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Karate Kid 2010

While it’s clearly the inferior movie, the new Karate Kid isn’t without it’s charms. These charms are mostly found in the supporting cast who aside from the occasional questionable child actor is pretty spot on. Both Jackie Chan and the immeasurable Taraji P. Henson are warm and funny and touching throughout the film. Jaden Smith has a couple of good moments but he’ll need to work hard to be more than a cute face.

Like most Hollywood movies, this new Karate Kid tries to outdo it’s predecessor by making the story more epic in scale and unrealistic. This leaves the film in a very hollow place unfortunately and while there is very little chance of reviewing this film without comparing it to the original, some comparisons are warranted. In the new film Smith moves to Hong Kong and must learn Kung Fu from Jackie Chan to protect himself. This begs the question of why the movie wasn’t titled ‘the Kung Fu Kid’ since no one in the movie even uses Karate. In fact, the only time the word is used is when someone mistakenly calls it Karate and then is chastised for it. Too bad the producers didn’t read that part of script!  So little Smith is going to fight bullies that have been practicing Kung Fu all their lives, they flip through the air, pull off tightly choreographed grapple and flip maneuvers but still won’t be a match for little Smith who has a good few weeks of training under his belt. In fact, everytime you see one of the antagonists fight, the shots are long, wide and show all of the impressive moves, while Smith’s moves are chopped up in editing so you can’t see that he can’t fight and the moves you do see are mostly a combination of dancing and ducking.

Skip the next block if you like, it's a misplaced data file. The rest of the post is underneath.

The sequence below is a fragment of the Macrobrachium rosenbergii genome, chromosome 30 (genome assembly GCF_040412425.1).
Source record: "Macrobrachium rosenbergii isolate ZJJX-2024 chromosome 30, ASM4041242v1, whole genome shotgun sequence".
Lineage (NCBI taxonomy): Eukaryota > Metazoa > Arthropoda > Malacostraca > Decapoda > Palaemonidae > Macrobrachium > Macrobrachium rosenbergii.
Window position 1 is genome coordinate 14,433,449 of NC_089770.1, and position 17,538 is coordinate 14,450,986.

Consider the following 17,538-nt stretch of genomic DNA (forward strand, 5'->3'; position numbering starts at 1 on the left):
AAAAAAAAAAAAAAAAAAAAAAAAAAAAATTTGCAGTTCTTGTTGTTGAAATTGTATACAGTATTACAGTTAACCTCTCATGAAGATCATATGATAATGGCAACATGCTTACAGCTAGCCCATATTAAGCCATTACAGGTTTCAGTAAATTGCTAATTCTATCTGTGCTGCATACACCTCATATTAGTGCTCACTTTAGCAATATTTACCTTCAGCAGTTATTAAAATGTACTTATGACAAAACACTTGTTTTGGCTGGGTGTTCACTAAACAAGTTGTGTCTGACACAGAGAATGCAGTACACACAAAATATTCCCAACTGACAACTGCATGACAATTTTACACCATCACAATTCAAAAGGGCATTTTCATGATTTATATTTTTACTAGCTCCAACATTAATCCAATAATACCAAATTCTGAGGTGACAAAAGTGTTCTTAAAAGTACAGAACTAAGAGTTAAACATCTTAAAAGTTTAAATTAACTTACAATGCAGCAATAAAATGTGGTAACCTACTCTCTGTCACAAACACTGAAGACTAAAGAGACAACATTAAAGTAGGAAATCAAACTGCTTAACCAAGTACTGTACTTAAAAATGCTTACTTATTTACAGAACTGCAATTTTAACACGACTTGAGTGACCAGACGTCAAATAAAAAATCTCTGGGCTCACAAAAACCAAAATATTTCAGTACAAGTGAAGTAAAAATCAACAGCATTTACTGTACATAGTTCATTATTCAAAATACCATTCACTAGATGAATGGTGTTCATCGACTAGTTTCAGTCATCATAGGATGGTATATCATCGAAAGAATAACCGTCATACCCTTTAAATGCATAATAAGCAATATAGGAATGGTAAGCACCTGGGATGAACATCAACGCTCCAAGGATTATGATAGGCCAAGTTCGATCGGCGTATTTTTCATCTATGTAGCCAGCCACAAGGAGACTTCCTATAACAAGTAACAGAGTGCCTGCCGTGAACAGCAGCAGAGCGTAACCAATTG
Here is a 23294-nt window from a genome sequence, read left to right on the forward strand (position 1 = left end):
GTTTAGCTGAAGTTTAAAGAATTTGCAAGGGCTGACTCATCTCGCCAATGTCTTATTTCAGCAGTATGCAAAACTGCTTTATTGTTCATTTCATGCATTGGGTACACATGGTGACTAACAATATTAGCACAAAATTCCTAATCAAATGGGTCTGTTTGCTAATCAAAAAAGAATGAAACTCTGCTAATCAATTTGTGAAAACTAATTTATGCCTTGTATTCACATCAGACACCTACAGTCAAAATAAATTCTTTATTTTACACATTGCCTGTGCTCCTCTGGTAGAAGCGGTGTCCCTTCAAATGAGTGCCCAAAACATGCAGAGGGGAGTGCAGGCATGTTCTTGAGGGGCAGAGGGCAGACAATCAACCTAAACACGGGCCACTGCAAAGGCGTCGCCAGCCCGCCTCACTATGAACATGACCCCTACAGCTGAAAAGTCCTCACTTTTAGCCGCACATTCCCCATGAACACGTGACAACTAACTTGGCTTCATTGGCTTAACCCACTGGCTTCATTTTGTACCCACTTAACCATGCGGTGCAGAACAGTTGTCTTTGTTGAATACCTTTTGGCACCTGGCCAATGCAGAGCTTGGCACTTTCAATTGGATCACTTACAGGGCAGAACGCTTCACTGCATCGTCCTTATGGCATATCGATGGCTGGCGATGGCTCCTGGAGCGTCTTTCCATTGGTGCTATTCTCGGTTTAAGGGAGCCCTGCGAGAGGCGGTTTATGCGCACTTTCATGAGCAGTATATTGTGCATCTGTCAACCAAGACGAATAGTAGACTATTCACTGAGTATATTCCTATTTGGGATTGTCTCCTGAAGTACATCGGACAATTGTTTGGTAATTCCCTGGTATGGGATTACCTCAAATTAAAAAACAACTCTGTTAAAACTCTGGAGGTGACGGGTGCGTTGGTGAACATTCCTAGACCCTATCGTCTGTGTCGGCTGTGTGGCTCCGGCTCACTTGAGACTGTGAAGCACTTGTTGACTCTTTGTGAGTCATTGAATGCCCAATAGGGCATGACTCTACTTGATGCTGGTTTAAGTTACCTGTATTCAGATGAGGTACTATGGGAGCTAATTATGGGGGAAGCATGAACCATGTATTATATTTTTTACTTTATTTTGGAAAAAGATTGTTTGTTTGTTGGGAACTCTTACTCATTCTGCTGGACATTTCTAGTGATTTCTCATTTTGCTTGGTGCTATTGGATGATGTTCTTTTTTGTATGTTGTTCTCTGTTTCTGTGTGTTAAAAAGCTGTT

The cinematography is well done and the movie looks slick. The soundtrack is marred by a Justin Beiber single featuring Smith that leaves a bad taste in the mouth. Too bad little Smith is next in line for the highly credible (read sarcastic) hot seat that child performers are forcibly seated in. Will the Smiths be as pointless as the Jonas Brothers or just implode like the Jacksons? Anyone questioning that logic should watch the myriad of scenes in which the twelve year old is sexualized, with his shirt off or practically getting a lapdance from his new girlfriend. These scenes aren’t a problem had his character been cast a little older, a year or two at the least, but then it wouldn’t have been a Smith vehicle.

In a final analysis, the new Karate Kid film was titled poorly and only to add franchise recognition. The film could have been worse and did have one or two additions that were welcome and well done, but the magic of the first movie was not here and at a running time some where near two and half hours it’s an investment that doesn’t quite return.

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